The White Road
April is not “the cruelest month.” There, I said it. Although saying that amounts to something between ingratitude and intellectual patricide for one who used the American-born master as the subject for papers that helped win both undergraduate and graduate degrees. It just needs saying, as I review the events of the month just ended.
Dare I say, I think T.S. Eliot’s indictment of April in the opening of The Wasteland is that it forces us to take a fresh look at all the things we expected to have predictable endings, but which didn’t. It sounds a bit like an indictment of surprises.
Cruel? I don’t think so. Only for those who bet on nothing changing; on no one from your past re-emerging as a richly progressed version of him or herself; on a flock that has lost a shepherd, not just pulling itself together, but setting off on brave new paths, together in their diversity.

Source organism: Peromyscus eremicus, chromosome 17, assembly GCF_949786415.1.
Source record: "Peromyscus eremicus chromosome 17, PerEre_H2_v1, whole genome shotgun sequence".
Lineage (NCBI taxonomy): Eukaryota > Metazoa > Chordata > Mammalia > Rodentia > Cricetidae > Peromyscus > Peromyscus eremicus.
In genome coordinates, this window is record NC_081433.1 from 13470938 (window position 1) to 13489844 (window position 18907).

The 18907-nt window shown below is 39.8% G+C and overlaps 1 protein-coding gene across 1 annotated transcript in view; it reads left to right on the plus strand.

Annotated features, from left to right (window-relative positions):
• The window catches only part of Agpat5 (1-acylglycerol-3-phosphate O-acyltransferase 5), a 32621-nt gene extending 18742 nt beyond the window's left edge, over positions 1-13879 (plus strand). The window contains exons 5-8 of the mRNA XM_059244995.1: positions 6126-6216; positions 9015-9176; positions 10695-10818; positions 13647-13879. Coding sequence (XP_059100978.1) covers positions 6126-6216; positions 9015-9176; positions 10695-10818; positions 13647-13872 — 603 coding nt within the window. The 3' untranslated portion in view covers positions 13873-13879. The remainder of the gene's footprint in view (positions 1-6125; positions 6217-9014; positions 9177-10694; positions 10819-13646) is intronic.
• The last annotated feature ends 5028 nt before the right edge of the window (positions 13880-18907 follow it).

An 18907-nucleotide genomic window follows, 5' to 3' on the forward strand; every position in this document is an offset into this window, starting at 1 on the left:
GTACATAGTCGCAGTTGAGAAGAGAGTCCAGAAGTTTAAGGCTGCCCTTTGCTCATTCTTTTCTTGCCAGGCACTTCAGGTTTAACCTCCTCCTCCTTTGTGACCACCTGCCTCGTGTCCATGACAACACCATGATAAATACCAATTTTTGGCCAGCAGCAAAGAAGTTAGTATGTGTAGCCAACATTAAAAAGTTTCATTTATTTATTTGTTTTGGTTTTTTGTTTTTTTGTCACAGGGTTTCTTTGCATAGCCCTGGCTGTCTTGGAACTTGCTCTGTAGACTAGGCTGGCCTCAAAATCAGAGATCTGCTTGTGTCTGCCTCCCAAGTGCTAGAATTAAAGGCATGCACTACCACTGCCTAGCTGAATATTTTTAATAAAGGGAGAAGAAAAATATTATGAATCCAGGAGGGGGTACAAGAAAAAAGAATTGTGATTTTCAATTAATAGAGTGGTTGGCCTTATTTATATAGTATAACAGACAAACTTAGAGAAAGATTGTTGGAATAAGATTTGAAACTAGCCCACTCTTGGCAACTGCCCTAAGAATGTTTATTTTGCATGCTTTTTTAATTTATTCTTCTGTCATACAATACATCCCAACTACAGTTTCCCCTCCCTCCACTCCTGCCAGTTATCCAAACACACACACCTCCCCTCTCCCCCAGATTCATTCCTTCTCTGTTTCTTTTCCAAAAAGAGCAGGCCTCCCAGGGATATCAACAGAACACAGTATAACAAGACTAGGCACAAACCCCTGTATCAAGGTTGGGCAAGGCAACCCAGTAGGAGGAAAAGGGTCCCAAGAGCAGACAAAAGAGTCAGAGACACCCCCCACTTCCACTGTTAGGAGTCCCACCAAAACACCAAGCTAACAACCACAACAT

So it was on April 8 when I joined in the blessing of the Daniel Berrigan Center for Art & Activism at Benincasa. As one of scores of guests of the Benincasa Community on Manhattan’s West 70th Street, I heard voices from around our country and the globe turn the Tower of Babel story into a lie. People of wildly different talents shared common memories and dreams for the future. And there emerged the promise that the friends of the recently deceased 94-year old veteran of the peace movement had come together to demonstrate the truth of his one-word answer to the question of how peace can be brought to life. “Community.”
Coming early in the month, Easter provided the perfect “looking glass” through which to view the much more ordinary but no less lovely experiences that force us to redefine both success and failure. To delight in the unexpected happenings that give day to day life its rich texture. And as with the Easter story, it can often be triggered by the speaking of a name.